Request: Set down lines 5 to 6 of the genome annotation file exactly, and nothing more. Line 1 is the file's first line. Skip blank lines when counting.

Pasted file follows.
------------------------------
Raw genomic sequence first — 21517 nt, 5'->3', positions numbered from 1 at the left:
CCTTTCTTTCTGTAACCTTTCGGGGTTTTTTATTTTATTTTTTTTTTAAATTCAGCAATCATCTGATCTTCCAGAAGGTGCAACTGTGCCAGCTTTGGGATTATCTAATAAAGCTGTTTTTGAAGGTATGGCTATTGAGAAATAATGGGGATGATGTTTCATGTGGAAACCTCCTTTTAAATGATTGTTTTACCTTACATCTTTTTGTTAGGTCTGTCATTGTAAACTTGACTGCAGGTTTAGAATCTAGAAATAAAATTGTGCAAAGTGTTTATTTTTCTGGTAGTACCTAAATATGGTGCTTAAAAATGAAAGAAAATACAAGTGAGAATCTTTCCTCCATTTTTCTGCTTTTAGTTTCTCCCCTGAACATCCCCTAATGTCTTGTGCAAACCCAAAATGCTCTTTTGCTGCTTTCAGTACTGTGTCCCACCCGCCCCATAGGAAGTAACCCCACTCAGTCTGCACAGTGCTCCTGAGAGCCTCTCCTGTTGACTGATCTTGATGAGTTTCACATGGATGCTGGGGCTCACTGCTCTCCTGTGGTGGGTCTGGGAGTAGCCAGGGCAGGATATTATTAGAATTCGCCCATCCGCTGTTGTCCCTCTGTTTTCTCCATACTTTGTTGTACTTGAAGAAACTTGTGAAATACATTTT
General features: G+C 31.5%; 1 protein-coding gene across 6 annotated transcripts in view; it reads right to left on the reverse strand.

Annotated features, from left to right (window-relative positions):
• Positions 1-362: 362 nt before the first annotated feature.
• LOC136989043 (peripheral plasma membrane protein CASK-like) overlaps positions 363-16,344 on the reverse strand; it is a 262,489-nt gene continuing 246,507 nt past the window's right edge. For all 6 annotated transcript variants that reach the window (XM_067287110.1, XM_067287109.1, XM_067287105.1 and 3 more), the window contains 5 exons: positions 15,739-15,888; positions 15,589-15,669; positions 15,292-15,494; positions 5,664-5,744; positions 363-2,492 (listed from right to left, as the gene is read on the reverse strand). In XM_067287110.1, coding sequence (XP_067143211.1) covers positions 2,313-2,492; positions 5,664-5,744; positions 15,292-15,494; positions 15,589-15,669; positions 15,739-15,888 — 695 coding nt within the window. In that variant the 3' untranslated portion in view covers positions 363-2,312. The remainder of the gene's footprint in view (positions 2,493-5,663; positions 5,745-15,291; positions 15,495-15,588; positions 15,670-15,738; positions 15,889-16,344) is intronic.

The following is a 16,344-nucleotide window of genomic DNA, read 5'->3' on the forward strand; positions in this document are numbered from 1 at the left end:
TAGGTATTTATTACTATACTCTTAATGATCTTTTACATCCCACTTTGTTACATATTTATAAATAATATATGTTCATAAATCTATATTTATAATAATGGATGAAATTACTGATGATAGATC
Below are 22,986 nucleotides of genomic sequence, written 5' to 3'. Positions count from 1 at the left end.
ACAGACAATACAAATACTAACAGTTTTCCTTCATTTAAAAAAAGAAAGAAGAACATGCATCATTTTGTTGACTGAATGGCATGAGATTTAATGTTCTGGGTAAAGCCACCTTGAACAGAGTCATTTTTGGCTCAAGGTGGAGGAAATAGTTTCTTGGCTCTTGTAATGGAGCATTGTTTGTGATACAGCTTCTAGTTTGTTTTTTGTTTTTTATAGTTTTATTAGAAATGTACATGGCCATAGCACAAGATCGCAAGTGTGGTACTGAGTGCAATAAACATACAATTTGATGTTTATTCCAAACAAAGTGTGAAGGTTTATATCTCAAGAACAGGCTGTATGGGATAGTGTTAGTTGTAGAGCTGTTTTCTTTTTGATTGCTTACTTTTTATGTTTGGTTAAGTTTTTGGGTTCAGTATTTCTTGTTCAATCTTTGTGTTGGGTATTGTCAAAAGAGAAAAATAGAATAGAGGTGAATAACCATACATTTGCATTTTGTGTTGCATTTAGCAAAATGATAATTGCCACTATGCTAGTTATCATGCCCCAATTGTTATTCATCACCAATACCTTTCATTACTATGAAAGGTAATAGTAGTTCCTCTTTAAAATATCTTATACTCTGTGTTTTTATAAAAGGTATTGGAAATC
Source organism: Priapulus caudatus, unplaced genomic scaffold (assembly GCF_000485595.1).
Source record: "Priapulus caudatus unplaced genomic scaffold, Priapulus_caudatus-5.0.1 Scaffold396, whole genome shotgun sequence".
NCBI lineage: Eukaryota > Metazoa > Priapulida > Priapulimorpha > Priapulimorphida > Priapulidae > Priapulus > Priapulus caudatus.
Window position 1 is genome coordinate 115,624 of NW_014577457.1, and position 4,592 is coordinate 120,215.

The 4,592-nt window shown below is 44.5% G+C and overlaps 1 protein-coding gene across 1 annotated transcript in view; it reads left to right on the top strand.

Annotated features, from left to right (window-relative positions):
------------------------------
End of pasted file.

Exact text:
• Positions 1-362: 362 nt before the first annotated feature.
• LOC136989043 (peripheral plasma membrane protein CASK-like) overlaps positions 363-16,344 on the reverse strand; it is a 262,489-nt gene continuing 246,507 nt past the window's right edge. For all 6 annotated transcript variants that reach the window (XM_067287110.1, XM_067287109.1, XM_067287105.1 and 3 more), the window contains 5 exons: positions 15,739-15,888; positions 15,589-15,669; positions 15,292-15,494; positions 5,664-5,744; positions 363-2,492 (listed from right to left, as the gene is read on the reverse strand). In XM_067287110.1, coding sequence (XP_067143211.1) covers positions 2,313-2,492; positions 5,664-5,744; positions 15,292-15,494; positions 15,589-15,669; positions 15,739-15,888 — 695 coding nt within the window. In that variant the 3' untranslated portion in view covers positions 363-2,312. The remainder of the gene's footprint in view (positions 2,493-5,663; positions 5,745-15,291; positions 15,495-15,588; positions 15,670-15,738; positions 15,889-16,344) is intronic.